Well, I would expect some load on the engine when the "generator" is engaged - is it more or less efficient than a stand alone genset? Surely there is a cost to it in fuel. Also, not sure if there is a failsafe to prevent fuel run-out if you were running for a long time - suppose not.

It's a total setup by the manufacturer, so hopefully the generator, inverter, controller and solar are all well matched.
Thats 280 amps at 12volts.
Thats 28 at 120V .

Id like to see the spec because most aren't that stout.

The news truck guys tried these systems and went back to standard onan 7K's.

UD
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Old 02-15-2014, 12:50 PM   #13
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Pas - I don't think I'd ever opt for any kind of auto start feature. With 4 batteries, I doubt there would be any need for that - running a furnace all night is not going to drain them.
What some don't realize is that if you run the batteries too far down even by accident because you aren't monitoring them constantly, they will be damaged. The damage adds up, and you might need to replace them at a cost of $400-$500 long before they would normally. Well maintained batteries can last 8-10 years. Neglected batteries can need replacement in under 2 years. The auto start feature frees you from having to constantly monitor them.... generator does that task for you.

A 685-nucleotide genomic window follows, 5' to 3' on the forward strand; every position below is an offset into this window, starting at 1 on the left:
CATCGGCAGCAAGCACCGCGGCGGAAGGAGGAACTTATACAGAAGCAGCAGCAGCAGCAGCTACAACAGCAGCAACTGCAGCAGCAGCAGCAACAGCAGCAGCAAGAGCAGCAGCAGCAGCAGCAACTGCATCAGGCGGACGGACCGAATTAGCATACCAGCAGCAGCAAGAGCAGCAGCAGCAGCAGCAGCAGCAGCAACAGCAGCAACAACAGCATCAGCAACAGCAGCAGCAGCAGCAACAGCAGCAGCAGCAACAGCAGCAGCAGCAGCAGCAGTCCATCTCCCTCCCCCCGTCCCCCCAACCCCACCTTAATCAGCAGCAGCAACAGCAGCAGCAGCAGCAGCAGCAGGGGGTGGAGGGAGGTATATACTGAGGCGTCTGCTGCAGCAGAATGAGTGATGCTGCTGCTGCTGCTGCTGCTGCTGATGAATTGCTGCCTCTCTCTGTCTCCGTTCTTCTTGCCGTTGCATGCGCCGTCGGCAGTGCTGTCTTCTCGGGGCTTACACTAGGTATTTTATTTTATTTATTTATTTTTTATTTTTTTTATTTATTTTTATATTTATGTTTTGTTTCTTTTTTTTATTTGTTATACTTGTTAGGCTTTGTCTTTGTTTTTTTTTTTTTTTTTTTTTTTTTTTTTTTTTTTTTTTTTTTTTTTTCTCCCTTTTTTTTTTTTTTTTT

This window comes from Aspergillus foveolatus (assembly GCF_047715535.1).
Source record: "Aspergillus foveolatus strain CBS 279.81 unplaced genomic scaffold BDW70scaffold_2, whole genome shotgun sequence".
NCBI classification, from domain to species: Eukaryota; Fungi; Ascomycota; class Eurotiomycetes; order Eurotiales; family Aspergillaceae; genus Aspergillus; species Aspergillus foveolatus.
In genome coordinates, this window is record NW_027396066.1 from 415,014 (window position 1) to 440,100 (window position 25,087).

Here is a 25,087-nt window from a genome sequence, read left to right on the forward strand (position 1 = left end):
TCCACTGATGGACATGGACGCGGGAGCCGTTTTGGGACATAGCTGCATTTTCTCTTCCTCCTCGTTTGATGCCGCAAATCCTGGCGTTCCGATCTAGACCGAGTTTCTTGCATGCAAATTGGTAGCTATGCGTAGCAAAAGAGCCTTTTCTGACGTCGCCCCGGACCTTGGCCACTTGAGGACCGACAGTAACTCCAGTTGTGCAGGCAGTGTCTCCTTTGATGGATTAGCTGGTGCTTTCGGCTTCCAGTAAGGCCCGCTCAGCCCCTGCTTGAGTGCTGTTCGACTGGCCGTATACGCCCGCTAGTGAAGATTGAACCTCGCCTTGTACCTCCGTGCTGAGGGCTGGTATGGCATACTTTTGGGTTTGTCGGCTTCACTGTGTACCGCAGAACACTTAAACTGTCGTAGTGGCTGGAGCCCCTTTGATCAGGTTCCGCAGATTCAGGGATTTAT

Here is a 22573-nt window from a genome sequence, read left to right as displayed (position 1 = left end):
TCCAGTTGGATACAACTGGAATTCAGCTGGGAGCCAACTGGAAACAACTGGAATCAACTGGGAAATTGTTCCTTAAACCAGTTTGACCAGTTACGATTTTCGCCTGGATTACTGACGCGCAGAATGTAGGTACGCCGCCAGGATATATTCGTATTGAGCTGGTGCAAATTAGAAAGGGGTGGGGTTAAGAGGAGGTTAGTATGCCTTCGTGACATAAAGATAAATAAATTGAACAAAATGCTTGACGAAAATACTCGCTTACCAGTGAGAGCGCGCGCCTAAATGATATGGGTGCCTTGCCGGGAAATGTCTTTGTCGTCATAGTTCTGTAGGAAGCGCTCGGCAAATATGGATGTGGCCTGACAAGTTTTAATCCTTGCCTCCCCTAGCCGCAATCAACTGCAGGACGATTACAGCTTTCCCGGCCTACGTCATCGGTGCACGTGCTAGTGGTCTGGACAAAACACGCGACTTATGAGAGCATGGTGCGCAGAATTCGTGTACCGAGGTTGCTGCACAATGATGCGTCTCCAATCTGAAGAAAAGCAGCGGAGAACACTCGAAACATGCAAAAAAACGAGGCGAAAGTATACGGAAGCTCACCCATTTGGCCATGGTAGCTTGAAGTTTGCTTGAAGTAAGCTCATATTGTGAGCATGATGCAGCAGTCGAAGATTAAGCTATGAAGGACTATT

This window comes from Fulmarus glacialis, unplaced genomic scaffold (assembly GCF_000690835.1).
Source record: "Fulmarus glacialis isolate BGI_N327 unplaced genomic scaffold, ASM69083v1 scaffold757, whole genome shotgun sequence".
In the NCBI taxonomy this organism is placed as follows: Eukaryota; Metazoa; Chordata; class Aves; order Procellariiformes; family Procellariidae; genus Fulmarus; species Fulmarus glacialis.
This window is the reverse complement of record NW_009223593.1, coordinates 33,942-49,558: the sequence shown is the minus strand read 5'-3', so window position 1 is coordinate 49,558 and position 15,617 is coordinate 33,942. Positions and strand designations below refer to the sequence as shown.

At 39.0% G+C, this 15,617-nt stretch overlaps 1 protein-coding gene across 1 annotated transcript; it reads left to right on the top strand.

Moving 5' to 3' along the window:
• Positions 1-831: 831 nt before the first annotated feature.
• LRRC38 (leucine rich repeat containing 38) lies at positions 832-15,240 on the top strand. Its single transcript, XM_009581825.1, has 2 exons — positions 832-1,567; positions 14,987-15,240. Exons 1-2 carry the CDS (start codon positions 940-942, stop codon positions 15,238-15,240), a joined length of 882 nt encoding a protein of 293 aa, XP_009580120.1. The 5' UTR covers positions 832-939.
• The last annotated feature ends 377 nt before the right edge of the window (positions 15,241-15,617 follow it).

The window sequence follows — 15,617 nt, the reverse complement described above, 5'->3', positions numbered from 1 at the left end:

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Old 02-15-2014, 02:39 PM   #14
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Taking them down to 50% (which is what is generally recommended, even for AGMs is about 250 amp-hours. The little furnace blower in a van is 1-2 amps. Remaining loads in the coach are 3-4 amps. You just are not going to get that much consumption overnight that you need things turning themselves on. Granted, you have to monitor your battery panel each morning and evening.

Your thinking is for appropriate for a big coach with heavy loads - residential refer, big furnace, significantly more lighting, etc. They can zip thru their battery capacity fairly quickly thus making it a wise choice to have a generate come on automatically.